• 3.1) Shawn
      April 2, 2012 at 12:16 pm

      Forgot to mention I also use Clarity, which is also before Curves, and that often adds plenty of contrast without going overboard.

      • Profile photo of Romanas Naryškin 3.1.1) Romanas Naryškin
        April 2, 2012 at 12:26 pm

        Hello, Shawn!

        Clarity has a rather different function than the Curve. I usually set my Basic Panel in such a way that I’m still left with room to adjust the Curve to the level of contrast I need. Basically I make sure I have all of my tones in check before moving on. I try to use every function the way it was designed to so that I achieve the best result. If Clarity works for you, great – there is really no wrong way in this as long as you like the result. I rarely use Brightness or Contrast sliders at all. Clarity is a very delicate setting that can easily bring unwanted effect. Read the following article if you haven’t yet to learn a little more –

        Maybe you’ll find it useful :)

        Also, the curves are not limited to just adjusting the contrast. I hope to talk about it in more detail sometime later :)

  4. 4) shak
    April 2, 2012 at 3:40 pm

    I just started learning LightRoom (LR) and I order LR3 from BH just before LR4 release. So far, I’m not sure what are major new feature in LR4. I hope your excellent tutorials should give a good jump start for any new LR beginner like me. Are you writing these articles specific to LR4 features?

  5. 5) Logan
    April 8, 2012 at 1:43 am

    i’ve been using LR3 for almost 11 months, and recently upgraded to LR4(trying to get used to the new basic panels) , and because of this post, i finally know how to use the curves. Great help. Thanks. I hope you can also post some basics for PS, cause i really don’t know how to use it, and i think i need to learn it as well.

    Anyway, thank you so much. Great help

  6. 6) Lucid Strike
    August 7, 2012 at 9:25 pm

    Darktable, which I use instead of Lightroom, allows one to curve the luminance or rather ‘lightness’. Strike one up for software libre. :)

  7. 7) Shyam
    August 26, 2012 at 9:48 pm

    Hi Roman,

    To be frank, I really didn’t have a clue about what each slider do for me in Lightroom before reading this post and one other article both written by you.

    All my photographer friends and all the online photography sites suggest that one should shoot in RAW, so I started doing it. But I had a big trouble when doing the post processing because I was moving each slider without knowing what it was doing and the end result always turned out to be a complete mess.

    I have just done reading through this and “How to use the basic panel” articles, both of which are written by you and I am very thankful to you for giving us such a big help. Your writing is easy to understand and it didn’t get me confused at all. I was trying to look for Lightroom tutorials all this morning on internet but until I discovered your posts, I was being hopeless because I got more and more confused as no one explained as clearly as you did about how each slider affect which part of the image in such a step by step way.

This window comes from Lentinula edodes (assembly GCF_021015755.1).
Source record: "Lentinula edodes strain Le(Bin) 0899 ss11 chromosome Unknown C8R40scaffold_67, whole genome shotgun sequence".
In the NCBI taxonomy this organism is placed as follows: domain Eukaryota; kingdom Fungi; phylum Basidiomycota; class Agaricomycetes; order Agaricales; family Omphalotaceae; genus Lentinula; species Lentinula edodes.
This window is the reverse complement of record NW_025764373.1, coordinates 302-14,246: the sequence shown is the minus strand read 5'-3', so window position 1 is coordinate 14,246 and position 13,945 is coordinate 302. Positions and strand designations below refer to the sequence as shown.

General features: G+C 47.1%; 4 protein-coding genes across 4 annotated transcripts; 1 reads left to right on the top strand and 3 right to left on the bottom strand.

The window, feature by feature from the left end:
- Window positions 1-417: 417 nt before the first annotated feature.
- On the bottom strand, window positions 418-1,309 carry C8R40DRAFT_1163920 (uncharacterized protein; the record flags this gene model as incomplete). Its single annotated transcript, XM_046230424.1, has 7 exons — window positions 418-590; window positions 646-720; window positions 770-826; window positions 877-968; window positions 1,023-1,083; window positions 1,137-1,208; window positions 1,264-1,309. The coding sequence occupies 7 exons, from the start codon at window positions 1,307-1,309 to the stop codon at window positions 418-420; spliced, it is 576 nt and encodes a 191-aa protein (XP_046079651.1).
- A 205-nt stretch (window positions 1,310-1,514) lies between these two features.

I will continue to browse through Mansurovs for more Lightroom related articles and hopefully, I’ll get to know more about other panels other than this two, as well as about black and white photography and some other tips if you have written any.

    Thank you again and wish you have a great day :)


  8. 8) Michael
    December 1, 2012 at 5:05 pm

    How would you use lightroom/tonal curve to reduce or soften sunlight on a subjects face? The prior version had a “recovery” option which aided with this, but it is not present in the newer version. Any suggestions?

  9. 9) robin
    July 23, 2013 at 7:08 am

    is there a way to use the lightroom 5 curve like the lightroom 4 curve feature? I’m finding the latest version very frusterating as i can not move it freely. why is this?

  10. 10) Emma
    July 3, 2015 at 1:20 am

    Thanks! :) i’m using Olympus Master 2 from my Olympus DSLR to make my photos look less lighter for my Nikon Coolpix images, it runs faster than the Nikon software so i’m using this instead, taking up-close photos isn’t too good with it, the macro on it sucks and photos closer to the subject i’m taking a photo of it gets flooded with too much light from the flash so i turn down the ISO to compensate but then it’s too dull looking, i always wanted to figure out how the Tone Curve pannel works on photo editing softwares and dragging the lower 3rd of it down then the top 3rd up works well :).

    I like putting handy life hacks i figure out on pinterest, the 3rd photo i slightly moved the top 3rd left in a straight line too, just slightly, this kind of darkens it too but makes the objects look a bit more colorful and contrasted, might not work with some kinds of shots but it does for objects up closer or shiney plastic objects, this helped so much and now i can some what make my photos look better.